Minsk, Belarus (CNN)At least 50 Belarus security personnel in riot gear dropped their shields and were embraced by anti-government protesters in Minsk, as demonstrators chanted “brothers” at the police.
The scene unfolded in front of several government buildings in the of the capital. Protesters also shouted, “Sveta — President,” referring to opposition politician Svetlana Tikhanovskaya who says she won the majority in Sunday’s highly contested presidential election. Belarus authorities say longtime President Alexander Lukashenko won 80.1% of the vote, in a poll which many believe was rigged.A crowd estimated by CNN’s team in Minsk to be tens of thousands of people marched through the capital on Friday in revolt against the strongman leader Lukashenko, who has ruled the country for 26 years.
Scenes at the Central Elections Committee pic.twitter.com/IHgFt5D4Xy
— Mary Ilyushina (@maryilyushina) August 14, 2020 Protests have flared up across Belarus this week, sometimes erupting into violence, with some protesters alleging they have been beaten and humiliated by security services. Read MoreOfficials in Belarus say 6,700 people have been arrested and at least one person has been killed in the violent aftermath of the election, which independent observers have criticized as neither free nor fair. Authorities have now released more than 2,000 people detained amid the ongoing protests, according to a Friday statement from the interior ministry.Protesters in Minsk embrace a Belarus law enforcement officer during a rally against President Alexander Lukashenko, who is accused of falsifying the polls in Sunday’s election.Opposition groups claim the election was marred by widespread ballot stuffing and fraud in order to keep Lukashenko in power, while the independent monitoring group “Honest People” said that according to its data, Tikhanovskaya had won in at least 80 polling stations across Belarus.Tikhanovskaya, who fled to Lithuania after the vote, on Friday called for city mayors to organize peaceful protests this weekend, and asked her supporters to sign an online petition demanding a vote recount, with the presence of independent observers.
Looks like tens of thousands at the Central Elections Committee Building. Protesters chanting “Brothers!” to riot police, trying to avoid confrontation. pic.twitter.com/2fXFzuNBso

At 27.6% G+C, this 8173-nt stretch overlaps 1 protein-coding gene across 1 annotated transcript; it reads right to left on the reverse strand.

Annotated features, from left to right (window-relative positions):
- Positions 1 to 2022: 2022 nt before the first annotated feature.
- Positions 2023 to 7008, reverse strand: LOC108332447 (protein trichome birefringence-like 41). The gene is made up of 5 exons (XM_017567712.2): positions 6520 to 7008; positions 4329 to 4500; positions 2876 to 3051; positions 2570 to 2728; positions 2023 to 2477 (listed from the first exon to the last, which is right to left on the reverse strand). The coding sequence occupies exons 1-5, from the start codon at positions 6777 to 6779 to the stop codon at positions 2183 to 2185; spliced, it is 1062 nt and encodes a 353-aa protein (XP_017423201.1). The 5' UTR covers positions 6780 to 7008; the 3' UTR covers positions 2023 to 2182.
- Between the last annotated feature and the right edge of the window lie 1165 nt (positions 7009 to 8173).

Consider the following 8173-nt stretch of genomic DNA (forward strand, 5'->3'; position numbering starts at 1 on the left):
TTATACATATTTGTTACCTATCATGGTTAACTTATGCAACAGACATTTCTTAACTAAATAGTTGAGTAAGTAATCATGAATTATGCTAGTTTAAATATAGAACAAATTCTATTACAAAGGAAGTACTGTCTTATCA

— Mary Ilyushina (@maryilyushina) August 14, 2020 Several people who were detained for participating in mass protests in Belarus this week allege that the country’s security forces beat, tortured and humiliated them while in government custody.Lukashenko claimed earlier this week the protests were initiated by “foreign puppeteers” adding that the law enforcement will not back down and maintained he still enjoys widespread support.However, the allegations of torture appear to have fueled public anger toward the government.Tens of thousands of people protested in Minsk on Friday after a week of protests and allegations of violence from the country’s security forces.There had already been signs this week of the country’s military and police officers apparently turning against Lukashenko and showing support for the opposition. A video posted on Instagram by a man named Evgeny Novitski shows his brother — a former special forces officer — throwing his uniform into a trash can, saying he is not proud of his job anymore.”Hi all! I gave an oath to my people, and looking at what’s happening in Minsk right now, I can’t be proud of where I’ve been serving, and so, I can no longer keep this uniform at home,” the former officer says.Another video posted by Belarusian TV station Nexta, shows a police officer named Ivan Kolos saying he refuses to follow “criminal orders.” He urged his colleagues to not point guns at peaceful people and be with them instead. He said he would take orders from Tikhanovskaya, not from Lukashenko.People detained during recent rallies leave the Okrestina prison in Minsk on Friday morning. Authorities said 2,000 people had been released after 6,700 were arrested.The growing outcry prompted some Belarusian authorities to apologize late Thursday, a reversal from their previous rhetoric promising a severe response to protesters.”I want to take full responsibility and apologize in a humane way to these people … I’m not a bloodthirsty person and I don’t want any violence,” Belarusian Interior Minister Yuri Karaev said in an interview with a state TV channel ONT.Karaev also addressed the use of force against journalists, saying he is “against any violence against journalists, but this does not mean that you need to climb between the two sides, do not go into the thick of it!”